The winter games of the Olympics are almost over and we realized something the other day that we hadn’t given much thought. As we were watching the women’s bobsled competition we decided that we have no idea what the people in the bobsled actually do. We’re certain that it takes skill, stamina, and strength, but that’s about it. Does the brake man (or perhaps the brake person) have to do any braking along the way or is her job just to keep a low profile and stop the sled when it gets to the bottom. Does the other person (and we don’t even know what to call the person who sits in the front) actually steer the sled or is it more like the sleds of old where one just torques one body and the sled goes in that general direction. It all looks like fun – perhaps at half the speed they are travelling – and we enjoy watching it but we really aren’t certain of what we are watching.
There are other winter events that have us scratching our heads. Take the various relays. In the summer games, a relay has a clear handoff. In track the hand off is quite literal as the runner of one leg passes the baton to the runner of the next leg. In the pool, the swimmer must clearly touch the wall with everybody watching before the next swimmer is off for his or her leg. But in winter there seems to be less formal transitions. In the cross country skiing relay the skier finishing up a leg slaps the back of the next skier. What if it’s a miss, not a hit? And through all of the winter gear and bibs and what have you that they are wearing, are we even certain that the slappee feels the slapper’s slap? The speed skating relays are just too chaotic to even think about. It looks like every skater from every team, and maybe even a few extra, circle the track waiting for a push on the backside. That’s when they know to get into gear and spend a couple laps figuring out who gets pushed next.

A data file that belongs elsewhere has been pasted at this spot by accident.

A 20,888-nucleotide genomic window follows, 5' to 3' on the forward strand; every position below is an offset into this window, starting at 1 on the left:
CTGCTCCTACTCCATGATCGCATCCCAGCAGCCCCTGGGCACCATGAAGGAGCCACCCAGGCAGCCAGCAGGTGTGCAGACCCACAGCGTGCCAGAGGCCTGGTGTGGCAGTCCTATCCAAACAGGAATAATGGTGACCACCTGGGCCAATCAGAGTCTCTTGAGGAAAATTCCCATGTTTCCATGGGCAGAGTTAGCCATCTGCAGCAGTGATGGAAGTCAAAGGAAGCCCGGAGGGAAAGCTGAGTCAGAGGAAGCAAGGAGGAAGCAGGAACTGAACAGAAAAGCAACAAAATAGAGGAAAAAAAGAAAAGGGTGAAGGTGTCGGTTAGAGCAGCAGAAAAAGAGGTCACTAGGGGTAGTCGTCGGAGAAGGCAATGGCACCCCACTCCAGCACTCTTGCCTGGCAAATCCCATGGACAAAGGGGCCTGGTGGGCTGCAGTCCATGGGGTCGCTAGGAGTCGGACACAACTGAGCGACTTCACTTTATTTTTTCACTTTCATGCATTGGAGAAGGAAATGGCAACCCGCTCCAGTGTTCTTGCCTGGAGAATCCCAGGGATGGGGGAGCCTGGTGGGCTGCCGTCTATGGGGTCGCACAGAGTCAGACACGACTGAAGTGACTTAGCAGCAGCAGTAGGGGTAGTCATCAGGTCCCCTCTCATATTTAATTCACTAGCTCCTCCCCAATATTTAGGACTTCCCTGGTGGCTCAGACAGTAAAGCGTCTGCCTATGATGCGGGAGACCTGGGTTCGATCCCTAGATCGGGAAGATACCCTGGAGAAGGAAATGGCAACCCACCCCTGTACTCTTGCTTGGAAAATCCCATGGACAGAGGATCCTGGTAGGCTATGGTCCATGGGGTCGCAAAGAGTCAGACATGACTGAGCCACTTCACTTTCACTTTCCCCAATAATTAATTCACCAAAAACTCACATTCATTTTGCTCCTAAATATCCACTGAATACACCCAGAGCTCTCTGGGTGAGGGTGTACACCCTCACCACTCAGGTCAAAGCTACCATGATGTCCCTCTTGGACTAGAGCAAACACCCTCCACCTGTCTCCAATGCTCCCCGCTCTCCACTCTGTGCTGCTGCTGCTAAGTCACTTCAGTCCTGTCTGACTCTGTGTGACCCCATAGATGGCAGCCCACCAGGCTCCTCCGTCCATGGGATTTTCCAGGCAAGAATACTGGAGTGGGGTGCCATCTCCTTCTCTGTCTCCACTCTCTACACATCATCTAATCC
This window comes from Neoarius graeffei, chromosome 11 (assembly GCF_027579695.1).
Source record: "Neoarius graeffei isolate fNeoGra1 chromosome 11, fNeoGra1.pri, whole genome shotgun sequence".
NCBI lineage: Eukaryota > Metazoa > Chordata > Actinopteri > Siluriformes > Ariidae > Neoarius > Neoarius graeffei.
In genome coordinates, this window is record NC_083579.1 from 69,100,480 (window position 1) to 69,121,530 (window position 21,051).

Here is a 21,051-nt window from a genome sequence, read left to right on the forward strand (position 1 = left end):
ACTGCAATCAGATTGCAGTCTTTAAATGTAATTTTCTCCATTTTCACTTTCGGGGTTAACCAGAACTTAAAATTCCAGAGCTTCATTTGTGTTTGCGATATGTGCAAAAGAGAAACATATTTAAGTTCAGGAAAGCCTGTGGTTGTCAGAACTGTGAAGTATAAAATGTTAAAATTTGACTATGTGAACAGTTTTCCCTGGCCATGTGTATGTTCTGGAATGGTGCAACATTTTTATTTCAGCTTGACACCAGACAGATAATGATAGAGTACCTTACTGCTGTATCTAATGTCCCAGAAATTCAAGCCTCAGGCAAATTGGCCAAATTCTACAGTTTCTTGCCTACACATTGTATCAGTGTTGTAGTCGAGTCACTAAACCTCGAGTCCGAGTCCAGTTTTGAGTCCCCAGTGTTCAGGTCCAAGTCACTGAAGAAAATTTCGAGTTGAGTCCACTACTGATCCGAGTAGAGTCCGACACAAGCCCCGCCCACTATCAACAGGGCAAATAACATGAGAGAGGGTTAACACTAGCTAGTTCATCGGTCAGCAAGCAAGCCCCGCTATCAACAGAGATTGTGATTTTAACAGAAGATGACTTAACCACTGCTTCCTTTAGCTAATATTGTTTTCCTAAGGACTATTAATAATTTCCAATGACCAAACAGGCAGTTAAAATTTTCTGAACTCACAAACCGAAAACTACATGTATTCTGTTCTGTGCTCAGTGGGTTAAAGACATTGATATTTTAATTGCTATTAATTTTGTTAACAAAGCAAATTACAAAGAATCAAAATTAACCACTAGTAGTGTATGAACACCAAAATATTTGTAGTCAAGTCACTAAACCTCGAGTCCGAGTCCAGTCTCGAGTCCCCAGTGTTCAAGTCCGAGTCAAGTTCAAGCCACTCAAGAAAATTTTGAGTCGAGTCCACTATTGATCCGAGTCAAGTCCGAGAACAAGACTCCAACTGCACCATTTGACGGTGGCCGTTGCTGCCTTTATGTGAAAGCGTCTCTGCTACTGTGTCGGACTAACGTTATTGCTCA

We understand snowboards and half-pipes. We were a little confused when we saw the competitors on actual skis on the half-pipe. Where were we when they invented that game? We missed the memo or surely we would have commented on the relative dangers of flipping and twisting while wearing five foot long skies just waiting to get hung up on the rim on the way down.
We love the grace of anybody doing just about anything on ice. Yet even though we hear the explanation every 4 years we still don’t know why there is pairs skating and ice dancing. Something about lifts and turns and syncopated motions. They are both beautiful but can you really take something seriously when it has a compulsory movement called the “Twizzle?”
Regardless if we understand them all or we don’t, we’re still watching and we’re still enjoying and we’re still rooting for our team. Someday we’ll figure them all out. It only took us 12 years to be able to watch curling with the confidence that we actually know what they are doing out there. If we can mentally master curling we can certainly figure out a twizzle.
Now, that’s what we think. Really. How ‘bout you?